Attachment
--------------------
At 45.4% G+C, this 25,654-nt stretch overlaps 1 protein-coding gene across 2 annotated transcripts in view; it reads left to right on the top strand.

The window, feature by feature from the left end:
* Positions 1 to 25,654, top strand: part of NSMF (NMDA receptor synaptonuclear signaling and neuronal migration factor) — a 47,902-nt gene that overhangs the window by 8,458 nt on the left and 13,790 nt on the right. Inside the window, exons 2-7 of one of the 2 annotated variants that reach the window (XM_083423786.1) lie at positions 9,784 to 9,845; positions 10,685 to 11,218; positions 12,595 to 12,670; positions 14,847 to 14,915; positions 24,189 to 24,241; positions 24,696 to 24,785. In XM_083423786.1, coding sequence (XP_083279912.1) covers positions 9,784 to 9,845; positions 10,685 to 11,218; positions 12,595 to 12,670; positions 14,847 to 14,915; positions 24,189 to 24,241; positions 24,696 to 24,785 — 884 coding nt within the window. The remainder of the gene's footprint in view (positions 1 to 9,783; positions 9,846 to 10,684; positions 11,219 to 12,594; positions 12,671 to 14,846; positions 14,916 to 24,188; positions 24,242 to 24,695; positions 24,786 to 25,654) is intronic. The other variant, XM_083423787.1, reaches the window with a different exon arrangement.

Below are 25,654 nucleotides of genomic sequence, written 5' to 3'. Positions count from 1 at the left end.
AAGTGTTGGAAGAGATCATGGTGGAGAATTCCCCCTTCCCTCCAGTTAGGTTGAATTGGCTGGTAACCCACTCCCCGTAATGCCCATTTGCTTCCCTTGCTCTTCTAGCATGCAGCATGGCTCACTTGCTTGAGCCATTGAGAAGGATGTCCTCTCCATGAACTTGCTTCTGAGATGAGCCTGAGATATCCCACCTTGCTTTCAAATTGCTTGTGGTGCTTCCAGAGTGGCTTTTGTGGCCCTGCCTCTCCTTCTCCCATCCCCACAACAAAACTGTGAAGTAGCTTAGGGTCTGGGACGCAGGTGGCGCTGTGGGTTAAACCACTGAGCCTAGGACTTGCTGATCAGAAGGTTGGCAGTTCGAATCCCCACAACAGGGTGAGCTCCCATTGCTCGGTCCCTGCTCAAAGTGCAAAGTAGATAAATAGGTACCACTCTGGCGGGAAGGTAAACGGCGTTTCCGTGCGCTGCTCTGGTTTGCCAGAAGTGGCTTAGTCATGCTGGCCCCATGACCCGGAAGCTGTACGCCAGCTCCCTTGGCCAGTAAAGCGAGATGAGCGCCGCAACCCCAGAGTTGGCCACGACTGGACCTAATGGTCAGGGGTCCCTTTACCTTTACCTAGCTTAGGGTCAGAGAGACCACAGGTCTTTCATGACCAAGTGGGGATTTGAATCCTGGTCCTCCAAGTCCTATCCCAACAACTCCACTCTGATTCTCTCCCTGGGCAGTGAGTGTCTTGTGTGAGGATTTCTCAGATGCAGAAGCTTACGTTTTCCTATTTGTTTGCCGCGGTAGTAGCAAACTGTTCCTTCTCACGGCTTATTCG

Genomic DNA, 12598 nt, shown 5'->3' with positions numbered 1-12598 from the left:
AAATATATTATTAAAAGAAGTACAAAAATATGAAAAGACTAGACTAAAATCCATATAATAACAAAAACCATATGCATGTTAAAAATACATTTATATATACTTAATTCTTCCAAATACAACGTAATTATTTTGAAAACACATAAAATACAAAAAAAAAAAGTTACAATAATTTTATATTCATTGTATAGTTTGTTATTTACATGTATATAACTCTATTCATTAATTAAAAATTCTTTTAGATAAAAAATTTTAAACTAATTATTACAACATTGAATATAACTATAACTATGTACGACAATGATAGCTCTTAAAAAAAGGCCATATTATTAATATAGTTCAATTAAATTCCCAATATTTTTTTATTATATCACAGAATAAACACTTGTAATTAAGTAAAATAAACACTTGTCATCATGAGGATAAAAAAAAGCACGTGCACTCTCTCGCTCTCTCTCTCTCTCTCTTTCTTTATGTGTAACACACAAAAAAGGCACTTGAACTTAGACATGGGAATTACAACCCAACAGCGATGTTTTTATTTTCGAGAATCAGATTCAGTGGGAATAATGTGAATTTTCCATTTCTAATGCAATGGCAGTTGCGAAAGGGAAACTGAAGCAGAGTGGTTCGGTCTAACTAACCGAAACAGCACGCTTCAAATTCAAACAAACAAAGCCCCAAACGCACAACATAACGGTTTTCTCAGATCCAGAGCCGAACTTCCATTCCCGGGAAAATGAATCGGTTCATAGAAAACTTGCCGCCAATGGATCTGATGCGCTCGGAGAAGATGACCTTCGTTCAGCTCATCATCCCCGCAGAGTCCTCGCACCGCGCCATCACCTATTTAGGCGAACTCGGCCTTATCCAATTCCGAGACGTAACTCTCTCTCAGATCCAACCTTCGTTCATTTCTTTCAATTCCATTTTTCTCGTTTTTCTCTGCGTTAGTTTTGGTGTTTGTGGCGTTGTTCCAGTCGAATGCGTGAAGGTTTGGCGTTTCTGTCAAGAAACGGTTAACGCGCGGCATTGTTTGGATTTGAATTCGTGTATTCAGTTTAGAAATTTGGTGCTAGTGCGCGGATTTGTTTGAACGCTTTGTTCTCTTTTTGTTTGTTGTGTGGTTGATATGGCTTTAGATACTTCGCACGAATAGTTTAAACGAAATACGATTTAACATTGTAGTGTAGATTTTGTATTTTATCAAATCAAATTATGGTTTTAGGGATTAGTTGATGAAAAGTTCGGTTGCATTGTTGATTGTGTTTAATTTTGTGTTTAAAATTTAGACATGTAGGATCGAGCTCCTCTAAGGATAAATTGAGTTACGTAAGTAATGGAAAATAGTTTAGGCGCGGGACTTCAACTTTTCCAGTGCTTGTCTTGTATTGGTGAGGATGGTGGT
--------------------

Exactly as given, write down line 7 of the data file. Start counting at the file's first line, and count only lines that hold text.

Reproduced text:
AAATATATTATTAAAAGAAGTACAAAAATATGAAAAGACTAGACTAAAATCCATATAATAACAAAAACCATATGCATGTTAAAAATACATTTATATATACTTAATTCTTCCAAATACAACGTAATTATTTTGAAAACACATAAAATACAAAAAAAAAAAGTTACAATAATTTTATATTCATTGTATAGTTTGTTATTTACATGTATATAACTCTATTCATTAATTAAAAATTCTTTTAGATAAAAAATTTTAAACTAATTATTACAACATTGAATATAACTATAACTATGTACGACAATGATAGCTCTTAAAAAAAGGCCATATTATTAATATAGTTCAATTAAATTCCCAATATTTTTTTATTATATCACAGAATAAACACTTGTAATTAAGTAAAATAAACACTTGTCATCATGAGGATAAAAAAAAGCACGTGCACTCTCTCGCTCTCTCTCTCTCTCTCTTTCTTTATGTGTAACACACAAAAAAGGCACTTGAACTTAGACATGGGAATTACAACCCAACAGCGATGTTTTTATTTTCGAGAATCAGATTCAGTGGGAATAATGTGAATTTTCCATTTCTAATGCAATGGCAGTTGCGAAAGGGAAACTGAAGCAGAGTGGTTCGGTCTAACTAACCGAAACAGCACGCTTCAAATTCAAACAAACAAAGCCCCAAACGCACAACATAACGGTTTTCTCAGATCCAGAGCCGAACTTCCATTCCCGGGAAAATGAATCGGTTCATAGAAAACTTGCCGCCAATGGATCTGATGCGCTCGGAGAAGATGACCTTCGTTCAGCTCATCATCCCCGCAGAGTCCTCGCACCGCGCCATCACCTATTTAGGCGAACTCGGCCTTATCCAATTCCGAGACGTAACTCTCTCTCAGATCCAACCTTCGTTCATTTCTTTCAATTCCATTTTTCTCGTTTTTCTCTGCGTTAGTTTTGGTGTTTGTGGCGTTGTTCCAGTCGAATGCGTGAAGGTTTGGCGTTTCTGTCAAGAAACGGTTAACGCGCGGCATTGTTTGGATTTGAATTCGTGTATTCAGTTTAGAAATTTGGTGCTAGTGCGCGGATTTGTTTGAACGCTTTGTTCTCTTTTTGTTTGTTGTGTGGTTGATATGGCTTTAGATACTTCGCACGAATAGTTTAAACGAAATACGATTTAACATTGTAGTGTAGATTTTGTATTTTATCAAATCAAATTATGGTTTTAGGGATTAGTTGATGAAAAGTTCGGTTGCATTGTTGATTGTGTTTAATTTTGTGTTTAAAATTTAGACATGTAGGATCGAGCTCCTCTAAGGATAAATTGAGTTACGTAAGTAATGGAAAATAGTTTAGGCGCGGGACTTCAACTTTTCCAGTGCTTGTCTTGTATTGGTGAGGATGGTGGT